Table of contents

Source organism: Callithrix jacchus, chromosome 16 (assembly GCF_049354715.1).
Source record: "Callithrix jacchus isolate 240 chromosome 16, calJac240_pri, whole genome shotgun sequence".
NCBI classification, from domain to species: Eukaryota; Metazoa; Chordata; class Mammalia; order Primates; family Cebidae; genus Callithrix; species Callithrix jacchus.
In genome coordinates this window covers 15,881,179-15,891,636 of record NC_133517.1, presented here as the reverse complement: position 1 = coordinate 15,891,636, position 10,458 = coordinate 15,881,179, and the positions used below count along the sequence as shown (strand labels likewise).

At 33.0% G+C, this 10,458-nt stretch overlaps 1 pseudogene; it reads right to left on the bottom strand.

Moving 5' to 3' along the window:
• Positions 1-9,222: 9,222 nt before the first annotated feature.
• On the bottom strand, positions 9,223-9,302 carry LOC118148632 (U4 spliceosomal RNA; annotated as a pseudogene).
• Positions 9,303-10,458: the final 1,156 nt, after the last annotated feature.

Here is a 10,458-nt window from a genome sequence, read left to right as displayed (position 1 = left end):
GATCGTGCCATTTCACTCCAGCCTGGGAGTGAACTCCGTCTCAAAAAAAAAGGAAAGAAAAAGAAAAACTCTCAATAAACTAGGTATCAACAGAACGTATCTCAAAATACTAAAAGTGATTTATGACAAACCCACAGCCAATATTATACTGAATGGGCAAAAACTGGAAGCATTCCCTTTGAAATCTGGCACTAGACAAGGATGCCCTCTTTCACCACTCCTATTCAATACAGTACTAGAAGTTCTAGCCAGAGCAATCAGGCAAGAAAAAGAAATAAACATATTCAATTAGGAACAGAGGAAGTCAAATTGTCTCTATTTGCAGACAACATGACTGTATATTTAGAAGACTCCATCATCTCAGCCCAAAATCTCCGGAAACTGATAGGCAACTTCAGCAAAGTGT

Dr. Chandler split his time between Arizona and Southern California, particularly Pasadena, in the late 1880s and the 1890s. In fact, Chandler is listed as living at a Los Angeles address in the 1900 census records. At this time, the Los Angeles area was growing and Dr. Chandler was especially inspired by the Pasadena development model. Built on a mainline railroad, Pasadena sprung up as a resort community surrounded by industrial agriculture near a large thriving city, Los Angeles. It had a reputation as a luxurious destination, where wealthy easterners spent their winters. Dr. Chandler envisioned a similar development in the Salt River Valley close to the booming city of Phoenix. He brought irrigation engineers, contractors, architects, investors and boosters to Arizona from Southern California to plan a community and bring attention to the new town of Chandler. A national advertising campaign proclaimed Chandler to be the Pasadena of the Salt River Valley, and promoted the fertile soil and year round growing season for industrial agriculture interests. Boosters also touted the San Marcos Hotel as a posh retreat for the discerning vacationer. While not immediately as successful as Pasadena, California, the “Pasadena of the Salt River Valley” laid the foundations for the community of today.